How To Maintaining Evacuation Units

added on: May 31, 2020

Maintaining evacuation units in dental practice can often be time-consuming, taking valuable attention away from other vital functions, such as laboratory work and direct patient care.

When operating correctly, evacuation units are essential for many dental procedures. However, a decrease in guaranteed stable suction volume can lead to stress, inefficiency, and financial losses, either in terms of costly repairs or delayed treatments.It can also expose team members to hazardous waste. For example, research has demonstrated that backflow from low-volume suction lines used for saliva ejectors may contribute to cross-contamination. Although this backflow phenomenon has not been associated with high-volume suction lines and, therefore, does not require these lines to be disinfected after each patient, daily cleaning of high-volume suction tubing is recommended.

Evacuation unit contamination also may be composed of slime-producing bacteria, fungi, and protozoans that colonize and replicate on the interior surfaces of tubing, ultimately accumulating to form biofilms. Microbial biofilms can be found almost anywhere moisture is present, and a suitable solid surface exists on which it can attach.

Because all of this debris collectively accumulates and clogs evacuation unit lines, properly maintaining them is significantly vital to ensuring reliable operation. Traditionally, dental practices have performed daily line cleaning and hand cleaning of traps using non-foaming chemical cleaners, as well as scheduled maintenance. Interestingly, however, conventional chemical evacuation cleaners have been associated with remaining biofilm residue after the lines have been flushed. Over time, this biofilm accumulates to clog the evacuation unit eventually.

Periodic shock treatments also have been advocated to remove accumulated deposits not removed by daily cleaning to ensure further that evacuation units continue to operate efficiently. Additionally, to enhance the cleanup of debris from inside dental tubing, an enzymatic cleaner, such as Empower Dual Enzymatic Detergent by Kerr TotalCare, can also be used.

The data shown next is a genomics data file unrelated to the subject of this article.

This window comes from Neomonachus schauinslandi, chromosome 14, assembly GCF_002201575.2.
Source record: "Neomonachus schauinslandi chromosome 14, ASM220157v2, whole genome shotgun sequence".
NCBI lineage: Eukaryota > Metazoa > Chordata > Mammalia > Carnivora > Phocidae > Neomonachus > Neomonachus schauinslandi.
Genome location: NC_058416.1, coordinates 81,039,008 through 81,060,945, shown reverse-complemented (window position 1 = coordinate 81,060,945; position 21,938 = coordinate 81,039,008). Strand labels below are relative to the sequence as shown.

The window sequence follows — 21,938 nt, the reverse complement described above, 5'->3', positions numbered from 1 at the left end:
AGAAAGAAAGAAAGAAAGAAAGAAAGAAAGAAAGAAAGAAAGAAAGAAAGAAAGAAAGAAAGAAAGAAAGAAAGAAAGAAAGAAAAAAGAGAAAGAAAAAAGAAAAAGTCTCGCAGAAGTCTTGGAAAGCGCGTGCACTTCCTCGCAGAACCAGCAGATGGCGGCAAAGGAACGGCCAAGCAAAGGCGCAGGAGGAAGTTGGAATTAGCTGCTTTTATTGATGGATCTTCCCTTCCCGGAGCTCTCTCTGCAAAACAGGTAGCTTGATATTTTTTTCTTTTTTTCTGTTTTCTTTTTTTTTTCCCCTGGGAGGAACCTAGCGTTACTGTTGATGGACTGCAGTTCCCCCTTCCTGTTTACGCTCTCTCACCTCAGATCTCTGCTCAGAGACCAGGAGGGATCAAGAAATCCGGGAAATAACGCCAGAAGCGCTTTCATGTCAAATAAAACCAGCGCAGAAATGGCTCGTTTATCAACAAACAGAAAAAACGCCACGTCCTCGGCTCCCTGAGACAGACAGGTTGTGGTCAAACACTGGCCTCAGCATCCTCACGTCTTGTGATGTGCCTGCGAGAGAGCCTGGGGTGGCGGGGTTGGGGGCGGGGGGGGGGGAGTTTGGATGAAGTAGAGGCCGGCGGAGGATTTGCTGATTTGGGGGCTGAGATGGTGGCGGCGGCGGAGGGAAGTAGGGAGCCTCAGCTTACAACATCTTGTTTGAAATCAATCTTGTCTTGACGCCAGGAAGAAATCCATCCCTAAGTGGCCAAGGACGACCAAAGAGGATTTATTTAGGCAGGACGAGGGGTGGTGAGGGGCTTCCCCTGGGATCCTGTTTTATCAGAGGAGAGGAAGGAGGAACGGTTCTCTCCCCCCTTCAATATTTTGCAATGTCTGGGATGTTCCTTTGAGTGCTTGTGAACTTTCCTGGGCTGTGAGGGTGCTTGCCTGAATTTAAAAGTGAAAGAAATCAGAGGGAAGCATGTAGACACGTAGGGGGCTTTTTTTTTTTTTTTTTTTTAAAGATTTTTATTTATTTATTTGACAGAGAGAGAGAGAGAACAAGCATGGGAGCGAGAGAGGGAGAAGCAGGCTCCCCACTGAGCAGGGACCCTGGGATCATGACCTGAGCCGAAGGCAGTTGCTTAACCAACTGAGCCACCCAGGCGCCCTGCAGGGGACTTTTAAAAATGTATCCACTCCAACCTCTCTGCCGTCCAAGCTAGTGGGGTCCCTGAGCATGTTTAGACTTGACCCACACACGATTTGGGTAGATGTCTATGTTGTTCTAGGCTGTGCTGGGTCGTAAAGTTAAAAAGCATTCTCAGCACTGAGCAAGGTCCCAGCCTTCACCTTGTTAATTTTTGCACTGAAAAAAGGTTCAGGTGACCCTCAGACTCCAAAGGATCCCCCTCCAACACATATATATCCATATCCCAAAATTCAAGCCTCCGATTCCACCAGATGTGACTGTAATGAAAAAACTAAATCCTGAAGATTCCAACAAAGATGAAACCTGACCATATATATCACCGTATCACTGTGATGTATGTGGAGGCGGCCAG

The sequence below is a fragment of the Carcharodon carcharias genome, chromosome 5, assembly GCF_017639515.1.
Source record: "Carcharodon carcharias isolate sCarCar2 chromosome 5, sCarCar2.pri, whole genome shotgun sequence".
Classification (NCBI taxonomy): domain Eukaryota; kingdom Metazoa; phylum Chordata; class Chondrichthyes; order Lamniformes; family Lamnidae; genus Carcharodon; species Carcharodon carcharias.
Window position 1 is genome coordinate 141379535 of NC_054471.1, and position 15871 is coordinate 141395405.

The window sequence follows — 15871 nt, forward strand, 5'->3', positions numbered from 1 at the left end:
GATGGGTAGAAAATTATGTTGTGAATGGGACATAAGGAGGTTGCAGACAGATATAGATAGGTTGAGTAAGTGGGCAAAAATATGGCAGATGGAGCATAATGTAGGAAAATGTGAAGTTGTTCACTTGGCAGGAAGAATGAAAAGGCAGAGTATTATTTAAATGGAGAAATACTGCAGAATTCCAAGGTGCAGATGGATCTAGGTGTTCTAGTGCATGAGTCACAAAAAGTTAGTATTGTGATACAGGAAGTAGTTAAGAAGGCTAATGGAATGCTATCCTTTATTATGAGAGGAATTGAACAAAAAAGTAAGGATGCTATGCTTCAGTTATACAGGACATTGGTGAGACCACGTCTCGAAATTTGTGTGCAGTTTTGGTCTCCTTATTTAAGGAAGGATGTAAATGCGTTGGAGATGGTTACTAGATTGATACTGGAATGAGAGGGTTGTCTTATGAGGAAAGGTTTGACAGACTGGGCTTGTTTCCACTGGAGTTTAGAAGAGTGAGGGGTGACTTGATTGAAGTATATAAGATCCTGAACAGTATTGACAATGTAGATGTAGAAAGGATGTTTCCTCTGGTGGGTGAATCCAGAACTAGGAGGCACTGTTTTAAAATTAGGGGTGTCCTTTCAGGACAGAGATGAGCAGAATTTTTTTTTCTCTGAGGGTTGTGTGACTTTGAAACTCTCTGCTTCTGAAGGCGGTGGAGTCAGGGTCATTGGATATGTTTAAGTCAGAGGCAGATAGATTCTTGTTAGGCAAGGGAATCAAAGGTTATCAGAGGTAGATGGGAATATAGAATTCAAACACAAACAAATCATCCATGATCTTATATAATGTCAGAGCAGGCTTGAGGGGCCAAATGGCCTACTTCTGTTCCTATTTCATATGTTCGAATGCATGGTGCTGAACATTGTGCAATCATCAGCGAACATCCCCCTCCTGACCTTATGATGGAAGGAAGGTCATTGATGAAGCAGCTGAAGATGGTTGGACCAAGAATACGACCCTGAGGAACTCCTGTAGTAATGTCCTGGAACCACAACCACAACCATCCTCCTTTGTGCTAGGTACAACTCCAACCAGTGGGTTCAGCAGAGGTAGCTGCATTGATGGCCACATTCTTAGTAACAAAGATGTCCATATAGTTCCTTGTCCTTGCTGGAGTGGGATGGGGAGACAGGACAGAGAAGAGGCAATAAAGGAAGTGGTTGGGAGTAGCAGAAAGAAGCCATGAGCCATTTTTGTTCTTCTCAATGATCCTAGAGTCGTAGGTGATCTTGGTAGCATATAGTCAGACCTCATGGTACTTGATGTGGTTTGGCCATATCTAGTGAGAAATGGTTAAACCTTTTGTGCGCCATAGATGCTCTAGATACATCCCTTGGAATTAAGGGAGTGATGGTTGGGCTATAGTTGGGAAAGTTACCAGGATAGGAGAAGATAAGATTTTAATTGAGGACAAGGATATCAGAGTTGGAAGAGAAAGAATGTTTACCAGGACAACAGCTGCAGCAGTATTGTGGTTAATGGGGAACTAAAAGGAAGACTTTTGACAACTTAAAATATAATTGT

Containing two proteolytic enzymes for more effective cleaning, the low-foaming EmPower Dual Enzymatic Detergent quickly removes blood, protein, and other proteinaceous debris. The economical concentrated product achieves a neutral pH formula when diluted 1:128 and is less corrosive than distilled water. Overall, EmPower Dual Enzymatic Detergent is easy to use and compatible with instruments.

What’s more, for evacuation units with a mercury amalgam separator installed that requires a neutral pH line cleaner, To maintain and clean dental evacuation units and suction lines, the following protocol is based in part on recommendations from OSAP and the Centers for Disease Control and Prevention.

  1. Educate and train practice team members on effective evaluation unit cleaning methods to ensure compliance and minimize risks to equipment and personnel.
  2. Remain up-to-date on scientific and technological advances in this area to identify improved better approaches as they are introduced.
  3. Consult with the evacuation unit manufacturer for recommendations about cleaning and disinfecting products that are best for your practice’s specific equipment.
  4. Hygiene treatment room suction lines should be cleaned daily to remove blood and debris using an evacuation unit cleaner. A disinfectant compatible with the evacuation unit can then be run through the tubing.
  5. Low-volume suction lines should be disinfected between patients.
  6. Do not use chlorine-based products when cleaning the suction lines, since chlorine can corrode metal components in the system. Additionally, oxidizers have been shown to contribute to the release of mercury from amalgam particles, leading to water contamination.
  7. Change disposable suction traps (such as the Evac-u-Trap by Kerr TotalCare) weekly or more often when clogged.
  8. Because they contain amalgam particles, do not discard used suction traps in the trash. Instead, use a US EPA Certified and Compliant amalgam recycling service that can dispose of the traps, as well as any amalgam waste—including scrap, capsules, and extracted teeth with amalgam.